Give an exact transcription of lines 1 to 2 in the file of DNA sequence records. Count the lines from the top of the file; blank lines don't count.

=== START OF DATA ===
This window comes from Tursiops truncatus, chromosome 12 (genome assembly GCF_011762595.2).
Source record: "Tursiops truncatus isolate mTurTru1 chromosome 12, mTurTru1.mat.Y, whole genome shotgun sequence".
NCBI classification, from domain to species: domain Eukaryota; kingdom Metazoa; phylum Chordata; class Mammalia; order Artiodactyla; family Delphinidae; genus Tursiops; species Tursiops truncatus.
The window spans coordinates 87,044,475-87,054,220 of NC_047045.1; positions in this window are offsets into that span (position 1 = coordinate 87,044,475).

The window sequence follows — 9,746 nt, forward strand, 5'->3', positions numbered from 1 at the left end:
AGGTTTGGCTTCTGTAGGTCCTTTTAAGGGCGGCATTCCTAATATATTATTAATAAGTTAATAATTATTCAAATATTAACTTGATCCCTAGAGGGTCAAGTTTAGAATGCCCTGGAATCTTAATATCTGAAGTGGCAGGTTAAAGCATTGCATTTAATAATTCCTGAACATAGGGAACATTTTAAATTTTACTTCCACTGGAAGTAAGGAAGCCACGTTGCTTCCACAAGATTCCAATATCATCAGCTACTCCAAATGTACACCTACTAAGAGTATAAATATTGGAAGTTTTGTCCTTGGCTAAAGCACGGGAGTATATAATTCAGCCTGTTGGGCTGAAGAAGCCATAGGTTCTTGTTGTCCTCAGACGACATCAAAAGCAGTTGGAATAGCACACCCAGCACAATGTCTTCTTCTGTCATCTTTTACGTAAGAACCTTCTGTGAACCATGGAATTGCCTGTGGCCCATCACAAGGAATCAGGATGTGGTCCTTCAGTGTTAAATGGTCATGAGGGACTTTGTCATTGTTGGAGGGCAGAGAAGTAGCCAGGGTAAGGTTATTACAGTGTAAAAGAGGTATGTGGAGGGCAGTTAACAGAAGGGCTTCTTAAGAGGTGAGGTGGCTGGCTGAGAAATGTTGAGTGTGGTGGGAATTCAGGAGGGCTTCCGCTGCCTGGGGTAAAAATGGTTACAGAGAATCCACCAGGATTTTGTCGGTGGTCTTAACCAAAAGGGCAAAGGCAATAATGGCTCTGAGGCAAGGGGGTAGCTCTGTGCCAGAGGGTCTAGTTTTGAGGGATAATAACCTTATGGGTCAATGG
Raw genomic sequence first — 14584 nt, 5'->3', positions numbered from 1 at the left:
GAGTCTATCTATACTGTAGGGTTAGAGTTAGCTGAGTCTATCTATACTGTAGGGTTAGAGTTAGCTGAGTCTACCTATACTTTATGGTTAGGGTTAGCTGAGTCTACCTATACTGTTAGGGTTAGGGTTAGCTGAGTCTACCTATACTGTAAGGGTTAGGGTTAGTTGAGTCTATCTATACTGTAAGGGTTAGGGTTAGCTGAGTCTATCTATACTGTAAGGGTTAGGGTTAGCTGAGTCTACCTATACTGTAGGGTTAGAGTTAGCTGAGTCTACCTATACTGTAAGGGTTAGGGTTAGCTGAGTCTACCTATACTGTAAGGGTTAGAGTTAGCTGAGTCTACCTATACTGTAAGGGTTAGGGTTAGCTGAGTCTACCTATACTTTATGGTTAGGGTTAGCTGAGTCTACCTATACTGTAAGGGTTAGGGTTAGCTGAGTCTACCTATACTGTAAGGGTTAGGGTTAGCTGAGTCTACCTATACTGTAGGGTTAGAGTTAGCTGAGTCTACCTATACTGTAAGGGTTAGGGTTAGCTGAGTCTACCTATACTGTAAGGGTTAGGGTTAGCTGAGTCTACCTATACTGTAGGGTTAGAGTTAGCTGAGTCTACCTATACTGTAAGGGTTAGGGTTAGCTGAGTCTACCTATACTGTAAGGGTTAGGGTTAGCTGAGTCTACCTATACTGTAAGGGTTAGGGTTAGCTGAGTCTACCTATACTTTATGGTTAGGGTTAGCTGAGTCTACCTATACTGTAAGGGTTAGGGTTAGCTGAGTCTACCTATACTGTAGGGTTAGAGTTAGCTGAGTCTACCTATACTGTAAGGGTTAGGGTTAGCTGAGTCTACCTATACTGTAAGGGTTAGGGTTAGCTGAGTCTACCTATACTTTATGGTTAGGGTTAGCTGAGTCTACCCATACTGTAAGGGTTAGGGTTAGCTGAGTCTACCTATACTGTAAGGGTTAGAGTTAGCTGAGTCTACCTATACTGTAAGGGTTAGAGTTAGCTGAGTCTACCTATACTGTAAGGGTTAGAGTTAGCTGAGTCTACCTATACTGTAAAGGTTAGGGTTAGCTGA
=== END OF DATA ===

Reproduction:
This window comes from Tursiops truncatus, chromosome 12 (genome assembly GCF_011762595.2).
Source record: "Tursiops truncatus isolate mTurTru1 chromosome 12, mTurTru1.mat.Y, whole genome shotgun sequence".